Knetlik - a konference about .NET

January 31, 2010 20:03

I've been evangelizing the .NET platform for over 2 years, occasionally speaking (and listening) at venues from small local events to ponderously named conferences.

And let me tell you something: long
presentations are not worth the time.

Long workshops are fine because you actively participate, but the KPI of long presentations is too low. A
ttention slows down in 20-30 minutes, and in 50 minutes most of the listeners nap in their chairs to the strains of soothing background hum of the presenter's voice.

Surely it depends on the speaker's charisma. And surely there's no guarantee that short talks are any better. But why not give it a try?

Conference with short talks.

So I decided to organize a conference where talks will be only 10 minutes long. 

It's too little to deliver complicated stuff but surely is enough to drop some interesting idea or two, so that people would go home and dig the rest themselves. (Which I believe is a goal of long presentations as well.)

There's nothing revolutionary
in the idea[1] but it hasn't happen here in Czech Republic yet.

Knetlik.

So, your humble correspondent is glad to announce that the conference with short talks about .NET, code-named Knetlik, will take place on February 13, 2010.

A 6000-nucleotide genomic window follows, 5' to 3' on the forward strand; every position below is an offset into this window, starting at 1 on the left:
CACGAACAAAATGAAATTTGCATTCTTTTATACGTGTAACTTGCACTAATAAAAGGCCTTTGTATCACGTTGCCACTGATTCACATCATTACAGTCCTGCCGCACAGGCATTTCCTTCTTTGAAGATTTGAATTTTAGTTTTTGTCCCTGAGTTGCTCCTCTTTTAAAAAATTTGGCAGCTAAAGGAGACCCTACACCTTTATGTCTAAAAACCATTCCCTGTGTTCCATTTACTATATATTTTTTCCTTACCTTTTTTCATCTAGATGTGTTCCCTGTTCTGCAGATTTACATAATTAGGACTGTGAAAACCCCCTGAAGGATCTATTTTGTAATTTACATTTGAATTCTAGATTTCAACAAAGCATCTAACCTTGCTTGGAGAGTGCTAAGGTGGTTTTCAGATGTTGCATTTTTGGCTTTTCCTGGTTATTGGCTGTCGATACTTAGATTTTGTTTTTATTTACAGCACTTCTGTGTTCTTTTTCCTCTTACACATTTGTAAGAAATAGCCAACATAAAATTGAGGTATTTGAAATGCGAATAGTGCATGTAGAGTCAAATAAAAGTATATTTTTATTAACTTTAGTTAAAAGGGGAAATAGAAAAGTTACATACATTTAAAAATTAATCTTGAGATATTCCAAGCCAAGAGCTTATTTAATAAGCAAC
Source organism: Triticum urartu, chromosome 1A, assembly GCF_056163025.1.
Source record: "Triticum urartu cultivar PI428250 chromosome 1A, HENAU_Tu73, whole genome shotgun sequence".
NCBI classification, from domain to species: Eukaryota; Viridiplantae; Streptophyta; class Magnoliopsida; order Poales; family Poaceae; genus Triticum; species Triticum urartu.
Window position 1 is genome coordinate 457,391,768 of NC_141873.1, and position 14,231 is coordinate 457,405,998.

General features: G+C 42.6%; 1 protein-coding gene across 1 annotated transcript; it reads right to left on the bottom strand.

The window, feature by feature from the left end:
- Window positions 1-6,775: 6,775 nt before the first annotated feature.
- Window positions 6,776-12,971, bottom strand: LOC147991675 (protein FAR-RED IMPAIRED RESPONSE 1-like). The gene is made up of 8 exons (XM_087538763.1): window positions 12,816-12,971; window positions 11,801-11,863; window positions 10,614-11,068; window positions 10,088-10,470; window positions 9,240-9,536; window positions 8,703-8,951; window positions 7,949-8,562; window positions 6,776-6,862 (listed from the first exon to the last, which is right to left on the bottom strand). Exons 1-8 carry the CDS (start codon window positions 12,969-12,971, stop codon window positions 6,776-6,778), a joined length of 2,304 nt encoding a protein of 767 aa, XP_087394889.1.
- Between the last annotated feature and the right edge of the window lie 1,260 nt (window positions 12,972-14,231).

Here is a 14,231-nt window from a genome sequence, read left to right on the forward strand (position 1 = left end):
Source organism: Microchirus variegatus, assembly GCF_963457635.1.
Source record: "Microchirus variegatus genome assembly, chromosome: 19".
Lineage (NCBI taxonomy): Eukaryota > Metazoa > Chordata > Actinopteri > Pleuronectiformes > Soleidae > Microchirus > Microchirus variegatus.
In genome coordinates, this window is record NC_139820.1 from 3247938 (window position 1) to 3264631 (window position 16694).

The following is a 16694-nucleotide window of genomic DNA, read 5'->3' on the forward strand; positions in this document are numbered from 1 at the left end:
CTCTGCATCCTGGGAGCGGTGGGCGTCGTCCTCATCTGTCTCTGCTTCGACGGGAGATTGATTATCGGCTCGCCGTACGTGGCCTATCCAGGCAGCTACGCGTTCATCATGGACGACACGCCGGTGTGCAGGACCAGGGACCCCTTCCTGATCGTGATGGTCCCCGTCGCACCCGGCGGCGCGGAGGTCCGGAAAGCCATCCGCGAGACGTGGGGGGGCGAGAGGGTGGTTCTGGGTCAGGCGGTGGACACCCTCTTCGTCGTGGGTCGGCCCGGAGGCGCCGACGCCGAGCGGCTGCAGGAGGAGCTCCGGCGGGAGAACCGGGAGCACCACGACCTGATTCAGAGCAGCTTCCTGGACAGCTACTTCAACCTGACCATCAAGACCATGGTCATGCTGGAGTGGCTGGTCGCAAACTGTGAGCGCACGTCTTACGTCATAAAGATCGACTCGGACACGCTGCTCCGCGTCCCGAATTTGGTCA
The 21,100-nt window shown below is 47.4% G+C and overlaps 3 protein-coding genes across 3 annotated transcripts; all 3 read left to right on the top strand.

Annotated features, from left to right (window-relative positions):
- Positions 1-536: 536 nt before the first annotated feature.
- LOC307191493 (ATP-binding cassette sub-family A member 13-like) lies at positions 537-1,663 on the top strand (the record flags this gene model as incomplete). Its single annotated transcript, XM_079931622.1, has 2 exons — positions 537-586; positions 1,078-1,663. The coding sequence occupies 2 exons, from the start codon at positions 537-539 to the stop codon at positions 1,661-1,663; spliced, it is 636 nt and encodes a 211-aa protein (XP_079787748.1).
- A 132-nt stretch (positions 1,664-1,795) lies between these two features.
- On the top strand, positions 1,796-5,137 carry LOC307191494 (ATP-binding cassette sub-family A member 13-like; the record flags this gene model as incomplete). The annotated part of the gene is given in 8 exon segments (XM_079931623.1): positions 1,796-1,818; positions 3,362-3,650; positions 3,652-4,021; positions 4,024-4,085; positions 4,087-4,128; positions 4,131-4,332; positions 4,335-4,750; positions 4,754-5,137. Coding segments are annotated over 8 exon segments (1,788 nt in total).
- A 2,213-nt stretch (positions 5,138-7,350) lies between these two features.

More details and agenda available on the website (special thanks to my wife for her overall support and website usability suggestions. Everything you like on the website comes from her. And everything you don't like comes from me because I didn't always listen).

Somehow I managed to persuade a lot of extermely bright people to present there. Some of them are very well-known in the .NET community for their outstanding contributions. Each can deliver at least 6 hours of invaluable content. But they're given only 10 minutes. It will be a blast.

If you happen to be in Prague on this day - don't miss it.

On such a high note, I'd like to say a special thank you to Štěpán Bechynský and Tomáš Petříček who tremendously helped me on the way - without them I wouldn't even have dared to think about such an endeavor. I also would like to thank everyone who was tweeting, blogging, criticizing, making suggestions, and otherwise supported the event.

See you there!



Footnotes.

  1. Ignite and Perl Lighting Talks are probably the most popular "short talk" conferences. If you're intrigued, watch this video where Scott Berkun conducts a short talk about conducting short talks. 

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